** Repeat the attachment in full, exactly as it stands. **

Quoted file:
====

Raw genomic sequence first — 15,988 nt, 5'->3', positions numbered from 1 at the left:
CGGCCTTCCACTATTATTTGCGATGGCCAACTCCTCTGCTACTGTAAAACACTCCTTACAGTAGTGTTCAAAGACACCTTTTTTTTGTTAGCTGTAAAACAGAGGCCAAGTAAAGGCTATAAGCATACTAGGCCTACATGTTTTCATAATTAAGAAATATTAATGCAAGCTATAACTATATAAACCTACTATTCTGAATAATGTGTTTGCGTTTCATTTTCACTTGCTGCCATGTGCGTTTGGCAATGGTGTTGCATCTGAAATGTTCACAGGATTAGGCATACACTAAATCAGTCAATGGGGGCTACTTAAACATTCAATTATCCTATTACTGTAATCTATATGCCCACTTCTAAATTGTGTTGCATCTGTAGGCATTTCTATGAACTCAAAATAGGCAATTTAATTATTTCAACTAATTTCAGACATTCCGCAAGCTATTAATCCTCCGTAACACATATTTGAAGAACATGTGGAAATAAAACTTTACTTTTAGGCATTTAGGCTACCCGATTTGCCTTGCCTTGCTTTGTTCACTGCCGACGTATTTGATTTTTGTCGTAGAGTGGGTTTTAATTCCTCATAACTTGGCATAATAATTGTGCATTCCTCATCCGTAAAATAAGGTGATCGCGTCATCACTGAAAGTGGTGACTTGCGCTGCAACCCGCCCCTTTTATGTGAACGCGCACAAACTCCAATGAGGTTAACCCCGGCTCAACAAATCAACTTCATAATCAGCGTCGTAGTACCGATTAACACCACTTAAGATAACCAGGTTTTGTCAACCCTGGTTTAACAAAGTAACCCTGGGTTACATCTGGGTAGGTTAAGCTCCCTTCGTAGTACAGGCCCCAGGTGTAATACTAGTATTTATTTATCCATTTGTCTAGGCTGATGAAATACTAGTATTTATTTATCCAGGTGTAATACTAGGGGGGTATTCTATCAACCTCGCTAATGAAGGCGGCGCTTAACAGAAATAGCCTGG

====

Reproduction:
Raw genomic sequence first — 15,988 nt, 5'->3', positions numbered from 1 at the left:
CGGCCTTCCACTATTATTTGCGATGGCCAACTCCTCTGCTACTGTAAAACACTCCTTACAGTAGTGTTCAAAGACACCTTTTTTTTGTTAGCTGTAAAACAGAGGCCAAGTAAAGGCTATAAGCATACTAGGCCTACATGTTTTCATAATTAAGAAATATTAATGCAAGCTATAACTATATAAACCTACTATTCTGAATAATGTGTTTGCGTTTCATTTTCACTTGCTGCCATGTGCGTTTGGCAATGGTGTTGCATCTGAAATGTTCACAGGATTAGGCATACACTAAATCAGTCAATGGGGGCTACTTAAACATTCAATTATCCTATTACTGTAATCTATATGCCCACTTCTAAATTGTGTTGCATCTGTAGGCATTTCTATGAACTCAAAATAGGCAATTTAATTATTTCAACTAATTTCAGACATTCCGCAAGCTATTAATCCTCCGTAACACATATTTGAAGAACATGTGGAAATAAAACTTTACTTTTAGGCATTTAGGCTACCCGATTTGCCTTGCCTTGCTTTGTTCACTGCCGACGTATTTGATTTTTGTCGTAGAGTGGGTTTTAATTCCTCATAACTTGGCATAATAATTGTGCATTCCTCATCCGTAAAATAAGGTGATCGCGTCATCACTGAAAGTGGTGACTTGCGCTGCAACCCGCCCCTTTTATGTGAACGCGCACAAACTCCAATGAGGTTAACCCCGGCTCAACAAATCAACTTCATAATCAGCGTCGTAGTACCGATTAACACCACTTAAGATAACCAGGTTTTGTCAACCCTGGTTTAACAAAGTAACCCTGGGTTACATCTGGGTAGGTTAAGCTCCCTTCGTAGTACAGGCCCCAGGTGTAATACTAGTATTTATTTATCCATTTGTCTAGGCTGATGAAATACTAGTATTTATTTATCCAGGTGTAATACTAGGGGGGTATTCTATCAACCTCGCTAATGAAGGCGGCGCTTAACAGAAATAGCCTGG